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The end of the retail era: Views from pharmacy


11 Mar 2016

Is it time that independents gave up on retail and instead concentrated on the professional side of their businesses? Ross Ferguson investigates.

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Case study

Pharmacist Amish Patel, owner of Hodgson Pharmacy in Kent, decided that competing directly with close competitors wasn’t going to work, so he took the brave decision to change his retail offering.

“Over recent years, we have found retail sales to remain stagnant. Just over two years ago, I made the decision to remove any non-healthcare related products from our pharmacy, primarily beauty products and focus on medicines, healthcare and hygiene, and disability,” he told The Pharmacist.
And it looks like it has benefitted, as so far retail sales have remained steady with no loss of business, moreover, the change has clearly defined the expertise of the pharmacy and he believes this could be useful for other independents too: “I think to maintain and grow our retail sales, we should be focusing on our expertise: healthcare.

“Promote a professional image, as after all, we are professionals. I think many pharmacy managers do not take the time to walk around their retail space, and keep an eye on what sells and how quickly it sells.

“I also believe in not stocking one of every brand. Shampoo as an example. We keep one brand, but then have three variations, such as normal hair, dry hair, greasy hair.”

Patel believes that being part of a large network of pharmacies via a marketing group can help with retail success: “There are many companies that provide retail support, such as Avicenna and Alphega.

“Using planograms, and being able to offer monthly promotions on a sale or return basis helps. They allow us to compete directly with multiples, but is also a great way to experiment on whether a new product would sell or not from the pharmacy.”

[box type=”shadow” ]Views from pharmacy

“It’s true that shopping habits have changed for all consumables. From Internet shopping to supermarkets, people aren’t shopping locally as much as before. However, I can’t help feel maybe as pharmacists we’ve let this side of our business slip away. If we think about how much of our day we spend at the counter versus in the dispensary and consulting room, it’s probably a low percentage. I feel we need to spend more time at the counter not only to drive sales, but to offer advice, promote our services and give the patient a reason to come back to our pharmacy for their OTC purchase rather than the competition.” Reena Barai, owner, SG Barai Pharmacy, Surrey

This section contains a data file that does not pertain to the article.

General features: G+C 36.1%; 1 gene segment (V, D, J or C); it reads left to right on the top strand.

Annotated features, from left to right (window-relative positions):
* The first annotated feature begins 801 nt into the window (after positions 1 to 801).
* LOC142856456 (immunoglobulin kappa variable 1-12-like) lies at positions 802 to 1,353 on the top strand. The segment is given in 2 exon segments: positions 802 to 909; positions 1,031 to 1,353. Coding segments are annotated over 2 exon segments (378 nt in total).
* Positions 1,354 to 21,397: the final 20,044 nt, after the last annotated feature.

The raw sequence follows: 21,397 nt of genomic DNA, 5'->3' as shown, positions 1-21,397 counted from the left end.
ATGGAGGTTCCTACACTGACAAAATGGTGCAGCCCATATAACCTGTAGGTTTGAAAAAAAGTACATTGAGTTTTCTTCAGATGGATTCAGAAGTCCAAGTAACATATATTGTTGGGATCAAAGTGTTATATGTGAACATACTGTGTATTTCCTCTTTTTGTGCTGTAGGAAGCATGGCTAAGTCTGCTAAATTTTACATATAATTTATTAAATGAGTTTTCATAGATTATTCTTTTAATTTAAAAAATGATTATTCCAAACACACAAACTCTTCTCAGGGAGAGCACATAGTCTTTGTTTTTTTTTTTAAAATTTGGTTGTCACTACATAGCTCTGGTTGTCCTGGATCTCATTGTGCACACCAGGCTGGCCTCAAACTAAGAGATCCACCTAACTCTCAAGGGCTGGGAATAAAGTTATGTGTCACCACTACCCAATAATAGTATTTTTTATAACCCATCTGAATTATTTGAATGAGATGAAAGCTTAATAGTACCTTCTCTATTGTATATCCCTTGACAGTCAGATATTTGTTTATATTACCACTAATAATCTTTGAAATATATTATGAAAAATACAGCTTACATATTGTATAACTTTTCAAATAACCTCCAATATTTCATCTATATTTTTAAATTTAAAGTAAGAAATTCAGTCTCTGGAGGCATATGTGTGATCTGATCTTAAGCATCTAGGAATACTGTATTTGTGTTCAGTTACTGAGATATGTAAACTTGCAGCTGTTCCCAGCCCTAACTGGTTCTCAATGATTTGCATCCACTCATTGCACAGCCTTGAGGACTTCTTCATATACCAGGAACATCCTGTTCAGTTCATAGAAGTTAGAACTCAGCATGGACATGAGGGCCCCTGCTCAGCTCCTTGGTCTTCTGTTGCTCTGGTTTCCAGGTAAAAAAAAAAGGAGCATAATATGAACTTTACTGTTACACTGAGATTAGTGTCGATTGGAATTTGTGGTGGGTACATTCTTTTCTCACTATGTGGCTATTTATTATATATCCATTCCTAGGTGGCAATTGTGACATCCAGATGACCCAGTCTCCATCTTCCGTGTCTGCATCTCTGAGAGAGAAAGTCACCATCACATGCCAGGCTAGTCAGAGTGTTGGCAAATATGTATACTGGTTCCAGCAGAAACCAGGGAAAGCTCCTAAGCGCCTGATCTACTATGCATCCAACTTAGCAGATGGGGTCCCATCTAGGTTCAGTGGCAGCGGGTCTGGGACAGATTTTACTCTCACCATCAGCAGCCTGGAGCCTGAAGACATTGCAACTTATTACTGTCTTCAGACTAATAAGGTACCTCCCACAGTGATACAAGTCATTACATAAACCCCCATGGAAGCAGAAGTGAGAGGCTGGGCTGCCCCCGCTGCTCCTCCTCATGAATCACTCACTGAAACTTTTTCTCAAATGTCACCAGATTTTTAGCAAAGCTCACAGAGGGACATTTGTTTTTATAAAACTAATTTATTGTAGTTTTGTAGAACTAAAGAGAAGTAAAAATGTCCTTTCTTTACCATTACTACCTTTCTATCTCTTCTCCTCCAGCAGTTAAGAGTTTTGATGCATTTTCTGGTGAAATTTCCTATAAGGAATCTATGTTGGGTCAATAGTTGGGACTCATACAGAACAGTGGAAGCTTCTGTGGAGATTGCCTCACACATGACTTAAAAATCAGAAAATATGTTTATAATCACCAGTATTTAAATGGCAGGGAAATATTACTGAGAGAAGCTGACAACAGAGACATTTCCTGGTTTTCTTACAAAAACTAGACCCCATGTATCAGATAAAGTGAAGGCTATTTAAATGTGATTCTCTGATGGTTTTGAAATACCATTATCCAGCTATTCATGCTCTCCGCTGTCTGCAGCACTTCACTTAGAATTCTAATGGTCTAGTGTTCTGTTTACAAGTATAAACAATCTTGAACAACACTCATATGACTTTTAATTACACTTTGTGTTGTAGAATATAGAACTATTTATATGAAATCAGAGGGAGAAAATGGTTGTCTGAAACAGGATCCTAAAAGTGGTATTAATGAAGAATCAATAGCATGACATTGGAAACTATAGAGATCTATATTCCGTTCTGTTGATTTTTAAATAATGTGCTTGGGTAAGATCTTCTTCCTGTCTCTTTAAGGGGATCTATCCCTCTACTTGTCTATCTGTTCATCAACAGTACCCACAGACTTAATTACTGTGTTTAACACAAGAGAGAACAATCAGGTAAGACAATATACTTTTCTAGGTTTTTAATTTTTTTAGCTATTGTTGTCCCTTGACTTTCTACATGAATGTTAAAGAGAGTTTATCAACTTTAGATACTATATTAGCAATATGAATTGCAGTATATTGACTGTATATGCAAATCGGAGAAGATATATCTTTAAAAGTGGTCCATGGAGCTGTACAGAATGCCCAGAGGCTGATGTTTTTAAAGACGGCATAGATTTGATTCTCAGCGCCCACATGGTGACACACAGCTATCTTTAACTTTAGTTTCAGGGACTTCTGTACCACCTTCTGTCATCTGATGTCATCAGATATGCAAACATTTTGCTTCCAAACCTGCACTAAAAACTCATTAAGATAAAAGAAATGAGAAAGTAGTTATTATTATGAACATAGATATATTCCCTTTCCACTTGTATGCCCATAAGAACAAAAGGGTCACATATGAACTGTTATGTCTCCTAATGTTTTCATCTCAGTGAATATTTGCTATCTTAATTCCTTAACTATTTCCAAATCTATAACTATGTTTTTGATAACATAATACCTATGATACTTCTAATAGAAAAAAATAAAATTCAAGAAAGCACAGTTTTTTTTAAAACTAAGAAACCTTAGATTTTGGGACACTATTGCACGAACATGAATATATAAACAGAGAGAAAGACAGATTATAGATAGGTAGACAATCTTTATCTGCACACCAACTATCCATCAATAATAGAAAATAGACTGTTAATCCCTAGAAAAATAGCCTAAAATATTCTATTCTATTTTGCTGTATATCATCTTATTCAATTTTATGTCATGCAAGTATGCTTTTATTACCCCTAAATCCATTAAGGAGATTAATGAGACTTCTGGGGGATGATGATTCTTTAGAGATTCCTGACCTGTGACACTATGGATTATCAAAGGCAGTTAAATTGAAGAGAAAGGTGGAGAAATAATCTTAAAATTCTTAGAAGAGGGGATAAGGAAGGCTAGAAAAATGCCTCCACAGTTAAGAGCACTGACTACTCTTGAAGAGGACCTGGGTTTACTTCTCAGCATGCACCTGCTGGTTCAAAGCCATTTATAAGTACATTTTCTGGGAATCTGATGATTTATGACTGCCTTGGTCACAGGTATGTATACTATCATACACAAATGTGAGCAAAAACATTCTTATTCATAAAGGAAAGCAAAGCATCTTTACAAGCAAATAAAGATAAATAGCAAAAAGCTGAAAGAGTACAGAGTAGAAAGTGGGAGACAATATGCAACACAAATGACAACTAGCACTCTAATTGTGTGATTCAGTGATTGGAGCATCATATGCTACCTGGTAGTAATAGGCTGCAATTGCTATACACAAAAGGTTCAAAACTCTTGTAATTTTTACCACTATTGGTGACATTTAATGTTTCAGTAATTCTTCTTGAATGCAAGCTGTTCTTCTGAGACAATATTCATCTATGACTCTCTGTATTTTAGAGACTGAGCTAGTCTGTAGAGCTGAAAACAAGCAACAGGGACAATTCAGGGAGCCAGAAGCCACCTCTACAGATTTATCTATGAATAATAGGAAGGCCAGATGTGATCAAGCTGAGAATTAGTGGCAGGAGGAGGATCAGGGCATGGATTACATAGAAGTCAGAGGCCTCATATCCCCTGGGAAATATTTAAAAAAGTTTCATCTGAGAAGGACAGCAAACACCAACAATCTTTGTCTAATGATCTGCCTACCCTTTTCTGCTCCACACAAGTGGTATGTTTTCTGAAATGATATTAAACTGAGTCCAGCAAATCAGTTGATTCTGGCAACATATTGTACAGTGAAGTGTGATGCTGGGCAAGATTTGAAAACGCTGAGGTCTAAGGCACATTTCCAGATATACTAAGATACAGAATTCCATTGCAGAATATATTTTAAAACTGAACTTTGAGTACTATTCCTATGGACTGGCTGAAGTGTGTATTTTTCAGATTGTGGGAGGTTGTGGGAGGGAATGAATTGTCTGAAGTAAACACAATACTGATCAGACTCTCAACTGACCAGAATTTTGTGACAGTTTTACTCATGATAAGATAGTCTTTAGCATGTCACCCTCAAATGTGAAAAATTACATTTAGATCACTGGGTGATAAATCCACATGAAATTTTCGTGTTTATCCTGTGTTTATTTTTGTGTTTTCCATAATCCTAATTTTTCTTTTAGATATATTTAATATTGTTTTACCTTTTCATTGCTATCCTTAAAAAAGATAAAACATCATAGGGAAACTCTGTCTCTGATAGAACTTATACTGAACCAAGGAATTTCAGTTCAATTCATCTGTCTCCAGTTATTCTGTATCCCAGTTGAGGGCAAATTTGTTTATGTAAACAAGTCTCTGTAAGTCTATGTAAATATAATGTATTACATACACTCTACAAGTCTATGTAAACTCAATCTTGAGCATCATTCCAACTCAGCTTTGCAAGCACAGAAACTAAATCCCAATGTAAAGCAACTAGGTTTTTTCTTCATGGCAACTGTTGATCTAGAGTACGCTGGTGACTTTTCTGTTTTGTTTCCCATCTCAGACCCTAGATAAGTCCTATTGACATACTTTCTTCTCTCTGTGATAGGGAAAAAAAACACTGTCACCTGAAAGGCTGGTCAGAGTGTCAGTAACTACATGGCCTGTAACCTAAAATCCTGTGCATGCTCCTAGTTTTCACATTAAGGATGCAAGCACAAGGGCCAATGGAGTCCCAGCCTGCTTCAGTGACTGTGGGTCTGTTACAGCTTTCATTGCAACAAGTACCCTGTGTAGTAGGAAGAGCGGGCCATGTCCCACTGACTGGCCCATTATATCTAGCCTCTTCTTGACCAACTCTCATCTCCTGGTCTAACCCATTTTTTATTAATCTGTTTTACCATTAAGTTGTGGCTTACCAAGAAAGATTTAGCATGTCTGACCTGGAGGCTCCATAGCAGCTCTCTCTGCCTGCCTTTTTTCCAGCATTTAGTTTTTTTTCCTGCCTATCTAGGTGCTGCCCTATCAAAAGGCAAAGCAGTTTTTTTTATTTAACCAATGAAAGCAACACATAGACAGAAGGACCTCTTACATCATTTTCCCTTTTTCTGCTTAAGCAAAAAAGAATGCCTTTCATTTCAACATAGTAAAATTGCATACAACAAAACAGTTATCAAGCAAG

“There has been a steady erosion in front counter sales over the past 10 years in community pharmacy. There are now numerous threats facing pharmacy that weren’t as prevalent before. Online shopping for example; with the likes of Amazon and ebay it’s a lot easier for customers to order products with fast delivery, often cheaper than bricks and mortar pharmacies who just can’t compete. And with the big boys of pharmacy such as Boots and Lloyds who have millions of pounds of budget to throw at their online offering, which is now mixed in with click and collect and mobile platforms, it really is becoming very difficult to compete. “Discounters too are an issue. Post 2008 ,we had the economical crash, which saw the rise of more and more high street discounters such as Savers, B&M, Home Bargains who pile them high and sell them cheap. They have eaten into every part of the high street and communities with the big supermarkets now being affected. There are still some areas where pharmacies continue to have thriving counter sales, but these are few and far between. “In addition, there are too many manufacturers promoting their products and launching them through the multiples, in particular Boots, neglecting the power and influence of the independents. Perhaps the way forward is to promote the professional image of pharmacies and focus on the P medicines market by advertising that P sales are best carried out by healthcare professionals where sound advice from trained staff needs to be given in a community pharmacy setting.” Neeraj Salwan, owner, Reach Pharmacy, Glasgow

“When you look at the English definition of ‘worth’, it is defined as ‘having a particular value’ or ‘producing enough advantages’. The question of worth of the retail pharmacy business (and I mean P and GSL medicines, not sundries) is not linked to any financial benefit, but to the value it brings to the pharmacy teams in supporting and promoting self-care among their patients. Furthermore, the retail pharmacy sector builds on the ethos of ‘every contact counts’ bringing opportunities for pharmacy teams to make interventions supporting healthier lifestyles, better management of medicines in patients with long-term conditions and the treatment of minor ailments; all which reduce pressure on other primary/secondary care settings. “Despite the recent misapprehensions by the Department of Health, I believe patients value their local community pharmacy. Whether or not the ‘advantages’ come from clinical advice, dispensing, promoting self-care or healthy living campaigns or relieving pressures on A&E, OOHs providers or GPs; the value is clear to all but the short-sighted.” Jonathan Campbell, owner, The Old School Pharmacy, Bristol[/box]

 


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